Transport Inc. is a management tycoon game that places you in the role of CEO of a large transportation corporation. It is your job to develop a profitable transport system that consists of buses, trains, and planes. You have to determine the most profitable routes – accounting for variables such as demand for comfort, length of trip, travelling speed, and even what your opponents are doing. Overall, Transport Inc. is a game that fits right into the business building niche and is a fresh look at casual management gaming. For more information check out our Transport Inc Review.
This guide will go over some of the best tips to get started in building your own transport conglomerate!
Tip #1: Start with multiple buses instead of trains
It is tempting to take out a big loan at the start of the game and buy the license to use trains. Unfortunately, this usually leaves you with very little cash flow and extremely slow growth. Start off with multiple small buses that run between small cities to maximize growth and minimize need to reduce ticket price.
This method is also great to min-max your early game profit since you can pin-point exactly how much transportation is needed to satisfy all of the routes from a city. If you are a new player, this method gets you used to the idea of which buses are the best for which types of cities.
Tip #2: Use a manager once you have 7-8 buses
A bus manager currently costs $25,000 to start using and needs $25,000 to set up the first depot. For a brand new playthrough, $50,000 is a hefty chunk of cash that is much better used to build more buses. It is usually manageable to manually select which buses to repair if you only have around 8-9 buses running.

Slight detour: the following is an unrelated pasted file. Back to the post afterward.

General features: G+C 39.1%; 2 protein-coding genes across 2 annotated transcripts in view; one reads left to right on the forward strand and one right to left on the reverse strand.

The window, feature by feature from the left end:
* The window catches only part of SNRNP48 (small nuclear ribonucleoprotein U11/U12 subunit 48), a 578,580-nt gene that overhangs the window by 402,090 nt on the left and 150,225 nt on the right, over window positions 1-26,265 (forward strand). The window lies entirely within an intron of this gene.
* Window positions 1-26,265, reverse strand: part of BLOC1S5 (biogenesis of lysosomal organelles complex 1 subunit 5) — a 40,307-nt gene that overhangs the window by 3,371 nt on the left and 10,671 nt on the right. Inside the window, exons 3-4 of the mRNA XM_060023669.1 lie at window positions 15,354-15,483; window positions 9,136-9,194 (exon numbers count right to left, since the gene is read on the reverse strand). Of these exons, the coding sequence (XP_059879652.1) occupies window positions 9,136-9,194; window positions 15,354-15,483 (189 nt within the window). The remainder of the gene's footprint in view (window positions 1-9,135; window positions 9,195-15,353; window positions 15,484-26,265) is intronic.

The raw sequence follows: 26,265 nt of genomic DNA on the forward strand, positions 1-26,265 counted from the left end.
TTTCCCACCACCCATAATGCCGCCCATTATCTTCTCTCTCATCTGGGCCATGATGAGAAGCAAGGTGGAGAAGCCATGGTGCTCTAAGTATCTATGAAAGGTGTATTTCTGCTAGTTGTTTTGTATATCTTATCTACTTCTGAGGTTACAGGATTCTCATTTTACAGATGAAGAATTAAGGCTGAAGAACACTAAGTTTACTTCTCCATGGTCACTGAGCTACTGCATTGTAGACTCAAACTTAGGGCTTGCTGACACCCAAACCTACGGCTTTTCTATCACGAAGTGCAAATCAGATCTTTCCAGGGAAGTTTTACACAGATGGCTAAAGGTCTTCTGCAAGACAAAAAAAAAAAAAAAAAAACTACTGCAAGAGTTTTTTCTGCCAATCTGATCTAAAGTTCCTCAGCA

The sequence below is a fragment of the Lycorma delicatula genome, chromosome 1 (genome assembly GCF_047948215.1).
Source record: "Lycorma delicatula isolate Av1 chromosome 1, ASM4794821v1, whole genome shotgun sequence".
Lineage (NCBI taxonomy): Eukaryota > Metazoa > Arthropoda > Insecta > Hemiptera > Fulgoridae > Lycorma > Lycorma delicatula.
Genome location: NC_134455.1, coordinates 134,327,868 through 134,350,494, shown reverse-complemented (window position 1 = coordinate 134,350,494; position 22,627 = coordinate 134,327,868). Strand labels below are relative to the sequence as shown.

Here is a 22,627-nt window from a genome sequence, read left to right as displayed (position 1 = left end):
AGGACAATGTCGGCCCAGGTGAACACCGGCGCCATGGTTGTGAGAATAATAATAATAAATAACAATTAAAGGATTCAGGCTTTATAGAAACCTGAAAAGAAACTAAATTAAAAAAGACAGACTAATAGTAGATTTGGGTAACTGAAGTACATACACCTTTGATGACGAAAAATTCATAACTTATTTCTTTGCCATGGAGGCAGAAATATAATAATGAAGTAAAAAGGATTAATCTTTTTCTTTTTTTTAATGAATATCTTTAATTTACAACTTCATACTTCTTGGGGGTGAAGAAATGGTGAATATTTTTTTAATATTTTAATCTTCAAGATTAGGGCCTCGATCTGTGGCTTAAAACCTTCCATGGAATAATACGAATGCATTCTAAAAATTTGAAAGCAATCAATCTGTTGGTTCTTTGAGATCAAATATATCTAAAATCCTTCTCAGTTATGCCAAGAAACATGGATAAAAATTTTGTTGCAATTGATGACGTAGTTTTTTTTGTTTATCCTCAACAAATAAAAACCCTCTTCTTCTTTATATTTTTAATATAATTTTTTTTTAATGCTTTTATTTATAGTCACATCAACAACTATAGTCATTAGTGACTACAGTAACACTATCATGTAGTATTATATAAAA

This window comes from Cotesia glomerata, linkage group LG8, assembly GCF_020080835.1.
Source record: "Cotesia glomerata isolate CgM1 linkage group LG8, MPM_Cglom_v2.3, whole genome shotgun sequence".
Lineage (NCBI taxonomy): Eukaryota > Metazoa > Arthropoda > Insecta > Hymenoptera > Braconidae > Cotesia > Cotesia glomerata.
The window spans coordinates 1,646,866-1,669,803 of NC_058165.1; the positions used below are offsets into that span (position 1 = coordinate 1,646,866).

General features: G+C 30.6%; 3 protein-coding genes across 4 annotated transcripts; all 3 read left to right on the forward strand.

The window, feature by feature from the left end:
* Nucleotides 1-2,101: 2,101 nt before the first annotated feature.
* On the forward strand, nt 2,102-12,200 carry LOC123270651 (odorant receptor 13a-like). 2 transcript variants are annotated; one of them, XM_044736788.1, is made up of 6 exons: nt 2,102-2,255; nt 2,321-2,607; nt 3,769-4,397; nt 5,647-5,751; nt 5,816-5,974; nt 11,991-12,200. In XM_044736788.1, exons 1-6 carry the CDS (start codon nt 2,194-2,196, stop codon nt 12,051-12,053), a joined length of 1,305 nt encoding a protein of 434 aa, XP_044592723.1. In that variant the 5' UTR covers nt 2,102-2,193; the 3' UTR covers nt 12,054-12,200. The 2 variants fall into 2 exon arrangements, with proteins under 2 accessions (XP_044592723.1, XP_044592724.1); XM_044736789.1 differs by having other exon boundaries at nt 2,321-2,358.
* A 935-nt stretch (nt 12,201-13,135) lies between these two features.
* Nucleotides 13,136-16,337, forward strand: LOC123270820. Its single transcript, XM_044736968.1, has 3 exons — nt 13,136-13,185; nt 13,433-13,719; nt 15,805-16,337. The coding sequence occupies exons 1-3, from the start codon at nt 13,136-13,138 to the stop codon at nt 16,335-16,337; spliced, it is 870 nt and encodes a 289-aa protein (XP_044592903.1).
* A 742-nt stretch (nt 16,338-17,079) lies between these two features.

Also consider the fact that your buses will take quite some time before they really need to be repaired. There is no need to even build the depot until the buses are partly damaged – much less purchasing an office for the manager. The micromanagement of repairs does not become problematic until you have 10-12 buses running in various locations.
Use the cash you currently have to invest in the best possible opportunity in front of you – more buses!
Tip #3: Micromanage ticket prices for new routes
Until you are extremely comfortable with knowing what prices work with which types of buses between which cities, definitely micromanage the ticket price for the first few trips. This is one of the best ways to improve your profitability. Whenever you buy a new bus, estimate what a good price is by comparing the number of stars to the size of cities it is moving between. Typically anything lower than 2 stars should have a lower ticket price if even one of the destinations is larger than a small city. Make sure to do this for both the regular passenger and the high-paying passengers.
If you do not usually like micromanaging prices, consider how much of an impact even 1-2 dollars makes on overall profitability. The price of the ticket is per passenger per 100km – once you mutliply that out by the dozens of passengers you have, it becomes a significant number. This is especially important when you purchase large vehicles that transport a large number of people or goods – remember that each dollar is multiplied multiple times!